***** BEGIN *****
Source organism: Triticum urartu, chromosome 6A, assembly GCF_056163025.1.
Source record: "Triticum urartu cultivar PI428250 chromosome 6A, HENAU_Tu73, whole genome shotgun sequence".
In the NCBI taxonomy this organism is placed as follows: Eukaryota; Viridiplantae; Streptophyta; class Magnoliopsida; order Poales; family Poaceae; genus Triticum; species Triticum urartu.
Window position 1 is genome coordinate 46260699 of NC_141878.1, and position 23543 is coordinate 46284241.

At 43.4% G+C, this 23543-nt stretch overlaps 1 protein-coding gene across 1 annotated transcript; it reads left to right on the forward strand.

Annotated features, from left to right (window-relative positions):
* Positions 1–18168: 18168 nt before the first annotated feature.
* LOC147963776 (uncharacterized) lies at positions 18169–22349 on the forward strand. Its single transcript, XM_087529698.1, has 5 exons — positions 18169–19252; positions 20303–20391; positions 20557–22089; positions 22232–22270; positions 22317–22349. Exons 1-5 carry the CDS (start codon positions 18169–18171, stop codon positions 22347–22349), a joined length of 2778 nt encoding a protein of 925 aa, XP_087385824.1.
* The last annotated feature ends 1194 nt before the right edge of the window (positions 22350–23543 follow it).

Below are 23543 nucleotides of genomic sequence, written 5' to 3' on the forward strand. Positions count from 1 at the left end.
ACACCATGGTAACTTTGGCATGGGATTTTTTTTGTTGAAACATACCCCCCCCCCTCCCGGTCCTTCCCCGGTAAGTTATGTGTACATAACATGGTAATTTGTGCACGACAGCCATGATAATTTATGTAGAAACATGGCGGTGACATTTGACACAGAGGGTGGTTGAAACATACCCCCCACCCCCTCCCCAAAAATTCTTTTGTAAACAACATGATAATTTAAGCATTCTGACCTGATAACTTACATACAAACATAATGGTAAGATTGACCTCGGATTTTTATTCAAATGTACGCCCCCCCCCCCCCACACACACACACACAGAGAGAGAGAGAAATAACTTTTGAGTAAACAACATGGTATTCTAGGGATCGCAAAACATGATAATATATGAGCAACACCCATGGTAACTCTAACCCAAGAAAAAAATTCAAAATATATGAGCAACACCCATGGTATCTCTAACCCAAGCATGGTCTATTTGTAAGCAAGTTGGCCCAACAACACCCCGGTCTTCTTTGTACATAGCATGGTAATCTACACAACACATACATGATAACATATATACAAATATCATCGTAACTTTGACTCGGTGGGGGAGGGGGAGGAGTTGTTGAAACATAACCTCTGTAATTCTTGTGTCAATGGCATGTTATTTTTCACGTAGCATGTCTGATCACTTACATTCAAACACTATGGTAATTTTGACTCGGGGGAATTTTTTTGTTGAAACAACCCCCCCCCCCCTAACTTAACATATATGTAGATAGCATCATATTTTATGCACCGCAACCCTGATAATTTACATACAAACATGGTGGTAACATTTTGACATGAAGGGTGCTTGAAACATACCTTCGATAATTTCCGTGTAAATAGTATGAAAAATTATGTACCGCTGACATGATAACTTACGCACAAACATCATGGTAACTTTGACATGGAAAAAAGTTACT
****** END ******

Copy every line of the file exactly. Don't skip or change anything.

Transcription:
Source organism: Triticum urartu, chromosome 6A, assembly GCF_056163025.1.
Source record: "Triticum urartu cultivar PI428250 chromosome 6A, HENAU_Tu73, whole genome shotgun sequence".
In the NCBI taxonomy this organism is placed as follows: Eukaryota; Viridiplantae; Streptophyta; class Magnoliopsida; order Poales; family Poaceae; genus Triticum; species Triticum urartu.
Window position 1 is genome coordinate 46260699 of NC_141878.1, and position 23543 is coordinate 46284241.

At 43.4% G+C, this 23543-nt stretch overlaps 1 protein-coding gene across 1 annotated transcript; it reads left to right on the forward strand.

Annotated features, from left to right (window-relative positions):
* Positions 1–18168: 18168 nt before the first annotated feature.
* LOC147963776 (uncharacterized) lies at positions 18169–22349 on the forward strand. Its single transcript, XM_087529698.1, has 5 exons — positions 18169–19252; positions 20303–20391; positions 20557–22089; positions 22232–22270; positions 22317–22349. Exons 1-5 carry the CDS (start codon positions 18169–18171, stop codon positions 22347–22349), a joined length of 2778 nt encoding a protein of 925 aa, XP_087385824.1.
* The last annotated feature ends 1194 nt before the right edge of the window (positions 22350–23543 follow it).

Below are 23543 nucleotides of genomic sequence, written 5' to 3' on the forward strand. Positions count from 1 at the left end.
ACACCATGGTAACTTTGGCATGGGATTTTTTTTGTTGAAACATACCCCCCCCCCTCCCGGTCCTTCCCCGGTAAGTTATGTGTACATAACATGGTAATTTGTGCACGACAGCCATGATAATTTATGTAGAAACATGGCGGTGACATTTGACACAGAGGGTGGTTGAAACATACCCCCCACCCCCTCCCCAAAAATTCTTTTGTAAACAACATGATAATTTAAGCATTCTGACCTGATAACTTACATACAAACATAATGGTAAGATTGACCTCGGATTTTTATTCAAATGTACGCCCCCCCCCCCCCACACACACACACACAGAGAGAGAGAGAAATAACTTTTGAGTAAACAACATGGTATTCTAGGGATCGCAAAACATGATAATATATGAGCAACACCCATGGTAACTCTAACCCAAGAAAAAAATTCAAAATATATGAGCAACACCCATGGTATCTCTAACCCAAGCATGGTCTATTTGTAAGCAAGTTGGCCCAACAACACCCCGGTCTTCTTTGTACATAGCATGGTAATCTACACAACACATACATGATAACATATATACAAATATCATCGTAACTTTGACTCGGTGGGGGAGGGGGAGGAGTTGTTGAAACATAACCTCTGTAATTCTTGTGTCAATGGCATGTTATTTTTCACGTAGCATGTCTGATCACTTACATTCAAACACTATGGTAATTTTGACTCGGGGGAATTTTTTTGTTGAAACAACCCCCCCCCCCCTAACTTAACATATATGTAGATAGCATCATATTTTATGCACCGCAACCCTGATAATTTACATACAAACATGGTGGTAACATTTTGACATGAAGGGTGCTTGAAACATACCTTCGATAATTTCCGTGTAAATAGTATGAAAAATTATGTACCGCTGACATGATAACTTACGCACAAACATCATGGTAACTTTGACATGGAAAAAAGTTACT